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 Vol. 4, No. 12 

December, 2002

Youth Page

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The Seven Cows

By Mark McWhorter

Mark McWhorter In Genesis 41:1-37, you can read about the Pharaoh of Egypt having two dreams. In the first dream, seven fat cows come up out of the Nile River.

Then seven thin cows come up and eat the fat cows. None of the wise men of Egypt could interpret the dream. Eventually Pharaoh calls for Joseph and Joseph is able to interpret the dream.

The Egyptians worshipped a goddess named Hathor. They believed Hathor ruled the waters and made them rise or fall as she pleased. They compared the Nile to a cow because they said the Nile nourished with its waters just like the cow nourished with milk. Thus, they sometimes drew pictures of Hathor with a cow's head.

Their prayers to Hathor would often be addressed to "The Seven Great Hathors." She was supposed to sometimes turn herself into seven spirits who took the shape of seven beautiful cows. These cows had power to bring good or bad harvests.

So, when Pharaoh had the dream of seven fat cows coming up out of the river, his first thought would be of Hathor. However, he could not figure out who was represented by the seven thin cows. He also did not know what the thin cows eating the fat cows was supposed to mean. None of his wise men could figure this out either.

Joseph could interpret the dream because God gave him the knowledge to do so. And Joseph tells Pharaoh that it is God that is the one giving the answer. He also tells him that God is the one who gave him the dream.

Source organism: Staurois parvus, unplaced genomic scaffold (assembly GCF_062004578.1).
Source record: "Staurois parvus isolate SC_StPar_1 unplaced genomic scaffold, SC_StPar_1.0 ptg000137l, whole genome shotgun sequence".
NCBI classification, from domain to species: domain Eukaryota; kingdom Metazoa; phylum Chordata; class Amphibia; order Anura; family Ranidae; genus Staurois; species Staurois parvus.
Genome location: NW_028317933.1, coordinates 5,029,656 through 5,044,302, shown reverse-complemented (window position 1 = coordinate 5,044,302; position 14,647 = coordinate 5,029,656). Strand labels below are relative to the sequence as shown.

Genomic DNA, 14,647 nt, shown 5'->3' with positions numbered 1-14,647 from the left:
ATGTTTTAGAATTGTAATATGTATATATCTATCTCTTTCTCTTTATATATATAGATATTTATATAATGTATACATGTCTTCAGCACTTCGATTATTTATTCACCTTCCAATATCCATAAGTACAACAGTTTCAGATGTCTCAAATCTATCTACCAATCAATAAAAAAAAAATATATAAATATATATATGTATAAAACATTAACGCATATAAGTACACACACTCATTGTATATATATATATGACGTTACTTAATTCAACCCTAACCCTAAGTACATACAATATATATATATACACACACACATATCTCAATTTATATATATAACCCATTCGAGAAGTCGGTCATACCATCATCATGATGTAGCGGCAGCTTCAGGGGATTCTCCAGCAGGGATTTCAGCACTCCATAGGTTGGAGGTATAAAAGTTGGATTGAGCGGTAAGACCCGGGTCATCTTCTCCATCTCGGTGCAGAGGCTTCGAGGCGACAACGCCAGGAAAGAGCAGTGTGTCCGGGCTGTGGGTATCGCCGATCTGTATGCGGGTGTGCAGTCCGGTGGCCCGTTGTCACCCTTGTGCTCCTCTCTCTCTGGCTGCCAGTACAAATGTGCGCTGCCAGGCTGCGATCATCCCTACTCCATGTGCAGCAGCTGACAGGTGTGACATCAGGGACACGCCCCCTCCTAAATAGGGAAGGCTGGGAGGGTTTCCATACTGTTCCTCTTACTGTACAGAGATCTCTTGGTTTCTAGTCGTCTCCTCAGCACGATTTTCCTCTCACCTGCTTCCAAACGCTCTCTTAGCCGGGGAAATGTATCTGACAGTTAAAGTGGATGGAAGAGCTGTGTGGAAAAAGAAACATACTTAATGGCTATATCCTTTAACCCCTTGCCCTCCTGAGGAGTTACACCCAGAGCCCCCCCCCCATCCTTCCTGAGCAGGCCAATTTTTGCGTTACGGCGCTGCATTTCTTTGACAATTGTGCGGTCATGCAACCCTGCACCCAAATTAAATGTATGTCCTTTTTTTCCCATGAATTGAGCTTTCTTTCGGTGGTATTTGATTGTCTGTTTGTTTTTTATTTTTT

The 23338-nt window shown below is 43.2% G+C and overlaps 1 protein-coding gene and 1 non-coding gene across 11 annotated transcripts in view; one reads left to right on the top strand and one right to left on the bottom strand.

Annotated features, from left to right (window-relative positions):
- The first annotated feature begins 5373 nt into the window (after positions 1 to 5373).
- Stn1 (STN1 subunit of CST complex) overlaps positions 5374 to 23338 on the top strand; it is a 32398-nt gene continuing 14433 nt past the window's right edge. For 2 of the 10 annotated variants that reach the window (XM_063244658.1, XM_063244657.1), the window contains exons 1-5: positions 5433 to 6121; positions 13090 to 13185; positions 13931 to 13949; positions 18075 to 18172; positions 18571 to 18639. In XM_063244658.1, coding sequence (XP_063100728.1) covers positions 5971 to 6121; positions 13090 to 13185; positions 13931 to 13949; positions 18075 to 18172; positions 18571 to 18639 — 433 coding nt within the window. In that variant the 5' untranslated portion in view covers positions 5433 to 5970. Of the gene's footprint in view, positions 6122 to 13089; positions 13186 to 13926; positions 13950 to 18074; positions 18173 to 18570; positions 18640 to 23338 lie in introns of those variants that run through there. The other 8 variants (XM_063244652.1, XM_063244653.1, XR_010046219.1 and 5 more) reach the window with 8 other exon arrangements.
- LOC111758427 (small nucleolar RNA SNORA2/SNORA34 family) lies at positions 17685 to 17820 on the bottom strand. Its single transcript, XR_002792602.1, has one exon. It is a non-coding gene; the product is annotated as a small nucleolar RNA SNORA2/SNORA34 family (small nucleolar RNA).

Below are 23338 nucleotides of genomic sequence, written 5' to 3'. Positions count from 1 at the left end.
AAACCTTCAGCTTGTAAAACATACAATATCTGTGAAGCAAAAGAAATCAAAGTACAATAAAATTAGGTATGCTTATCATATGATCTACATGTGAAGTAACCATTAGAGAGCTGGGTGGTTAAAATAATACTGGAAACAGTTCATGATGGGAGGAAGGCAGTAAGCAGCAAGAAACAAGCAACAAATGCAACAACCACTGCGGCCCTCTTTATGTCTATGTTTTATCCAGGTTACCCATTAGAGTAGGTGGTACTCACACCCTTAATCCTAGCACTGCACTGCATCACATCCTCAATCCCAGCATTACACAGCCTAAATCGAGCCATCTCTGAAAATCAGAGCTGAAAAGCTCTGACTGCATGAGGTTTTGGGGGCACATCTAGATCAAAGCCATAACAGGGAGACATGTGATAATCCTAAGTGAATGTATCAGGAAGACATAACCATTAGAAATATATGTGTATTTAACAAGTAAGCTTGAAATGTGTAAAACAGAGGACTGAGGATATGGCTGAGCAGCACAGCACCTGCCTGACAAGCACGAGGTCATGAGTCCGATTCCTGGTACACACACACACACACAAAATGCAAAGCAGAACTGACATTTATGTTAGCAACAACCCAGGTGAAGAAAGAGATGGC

I am glad that we have the Bible to tell us about the great things that God has done. Until next time, keep studying your Bible so that you can learn about our great God.Image

The Red Heifer

By Mark McWhorter

In Numbers 19:1-10, we read about the red heifer that was to be sacrificed by the high priest. The high priest was to take the live heifer out of the camp. Then, he was to kill it and sprinkle the blood toward the tabernacle. The red heifer had to be without blemish.

The entire heifer was then burned completely. The high priest returned to the tabernacle before this was done. It was another priest that did the burning. The ashes were kept so that they could be mixed with water. This water was used at certain times to purify the people.

We know from historical sources that this water was used at the east gate of the Temple during the time of Christ. Those who had certain sins could receive the sprinkling before going into the Temple. Sins which were worse caused the person to be outside the camp of Israel. These individuals could receive the sprinkling close to the place that the red heifer was sacrificed and where the ashes were kept.

The Jews believed that God used the red heifer to purify them from ritualistic sins. Before priests could work in the Temple, they had to be sprinkled with the red heifer water. The red heifer sacrifice was very important.

The red heifer is referred to in Hebrews 9:13-14. These verses tell us that Jesus' blood is greater than the blood of bulls and goats and the sprinkling of red heifer water. Most Bible scholars believe that the sacrifices were symbols of Christ. This would mean that Jesus is our red heifer. In Hebrews 13:12, we are told that Jesus was crucified outside of the gate (this is another way of saying outside of the camp). Only the red heifer was killed outside of the camp. Thus, Jesus was seen as the red heifer.

We must come to Jesus and let his blood purify us. The only way to come to Jesus is to study the Bible and learn how he wants us to come to him.Image

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